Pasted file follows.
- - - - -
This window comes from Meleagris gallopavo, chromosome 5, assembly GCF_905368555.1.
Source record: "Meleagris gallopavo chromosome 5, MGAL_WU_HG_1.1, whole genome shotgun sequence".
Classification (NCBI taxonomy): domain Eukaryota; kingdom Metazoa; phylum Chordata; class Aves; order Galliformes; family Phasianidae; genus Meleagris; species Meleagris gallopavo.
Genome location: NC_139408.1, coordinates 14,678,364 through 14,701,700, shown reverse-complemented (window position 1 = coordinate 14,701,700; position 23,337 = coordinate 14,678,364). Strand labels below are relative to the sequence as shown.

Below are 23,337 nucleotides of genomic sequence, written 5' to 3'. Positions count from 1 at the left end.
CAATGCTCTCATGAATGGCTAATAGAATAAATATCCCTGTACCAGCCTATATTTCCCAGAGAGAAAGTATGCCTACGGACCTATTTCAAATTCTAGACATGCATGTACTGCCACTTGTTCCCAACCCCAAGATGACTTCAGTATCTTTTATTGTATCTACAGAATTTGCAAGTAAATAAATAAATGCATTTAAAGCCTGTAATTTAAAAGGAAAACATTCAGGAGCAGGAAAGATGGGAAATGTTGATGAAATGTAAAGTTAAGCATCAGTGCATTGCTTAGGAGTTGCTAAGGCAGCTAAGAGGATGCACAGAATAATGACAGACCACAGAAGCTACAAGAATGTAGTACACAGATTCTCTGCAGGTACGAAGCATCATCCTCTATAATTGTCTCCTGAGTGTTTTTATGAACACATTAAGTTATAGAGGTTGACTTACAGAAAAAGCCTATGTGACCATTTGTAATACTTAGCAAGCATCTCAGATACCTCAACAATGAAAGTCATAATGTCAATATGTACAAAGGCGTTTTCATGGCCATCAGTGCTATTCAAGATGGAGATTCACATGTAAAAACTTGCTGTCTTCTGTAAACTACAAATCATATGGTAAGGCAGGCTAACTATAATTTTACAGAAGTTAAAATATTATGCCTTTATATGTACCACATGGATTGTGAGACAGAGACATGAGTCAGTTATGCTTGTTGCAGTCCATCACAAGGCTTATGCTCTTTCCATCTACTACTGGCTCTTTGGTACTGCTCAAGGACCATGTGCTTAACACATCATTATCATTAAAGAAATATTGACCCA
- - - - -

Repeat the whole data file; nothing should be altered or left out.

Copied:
This window comes from Meleagris gallopavo, chromosome 5, assembly GCF_905368555.1.
Source record: "Meleagris gallopavo chromosome 5, MGAL_WU_HG_1.1, whole genome shotgun sequence".
Classification (NCBI taxonomy): domain Eukaryota; kingdom Metazoa; phylum Chordata; class Aves; order Galliformes; family Phasianidae; genus Meleagris; species Meleagris gallopavo.
Genome location: NC_139408.1, coordinates 14,678,364 through 14,701,700, shown reverse-complemented (window position 1 = coordinate 14,701,700; position 23,337 = coordinate 14,678,364). Strand labels below are relative to the sequence as shown.

Below are 23,337 nucleotides of genomic sequence, written 5' to 3'. Positions count from 1 at the left end.
CAATGCTCTCATGAATGGCTAATAGAATAAATATCCCTGTACCAGCCTATATTTCCCAGAGAGAAAGTATGCCTACGGACCTATTTCAAATTCTAGACATGCATGTACTGCCACTTGTTCCCAACCCCAAGATGACTTCAGTATCTTTTATTGTATCTACAGAATTTGCAAGTAAATAAATAAATGCATTTAAAGCCTGTAATTTAAAAGGAAAACATTCAGGAGCAGGAAAGATGGGAAATGTTGATGAAATGTAAAGTTAAGCATCAGTGCATTGCTTAGGAGTTGCTAAGGCAGCTAAGAGGATGCACAGAATAATGACAGACCACAGAAGCTACAAGAATGTAGTACACAGATTCTCTGCAGGTACGAAGCATCATCCTCTATAATTGTCTCCTGAGTGTTTTTATGAACACATTAAGTTATAGAGGTTGACTTACAGAAAAAGCCTATGTGACCATTTGTAATACTTAGCAAGCATCTCAGATACCTCAACAATGAAAGTCATAATGTCAATATGTACAAAGGCGTTTTCATGGCCATCAGTGCTATTCAAGATGGAGATTCACATGTAAAAACTTGCTGTCTTCTGTAAACTACAAATCATATGGTAAGGCAGGCTAACTATAATTTTACAGAAGTTAAAATATTATGCCTTTATATGTACCACATGGATTGTGAGACAGAGACATGAGTCAGTTATGCTTGTTGCAGTCCATCACAAGGCTTATGCTCTTTCCATCTACTACTGGCTCTTTGGTACTGCTCAAGGACCATGTGCTTAACACATCATTATCATTAAAGAAATATTGACCCA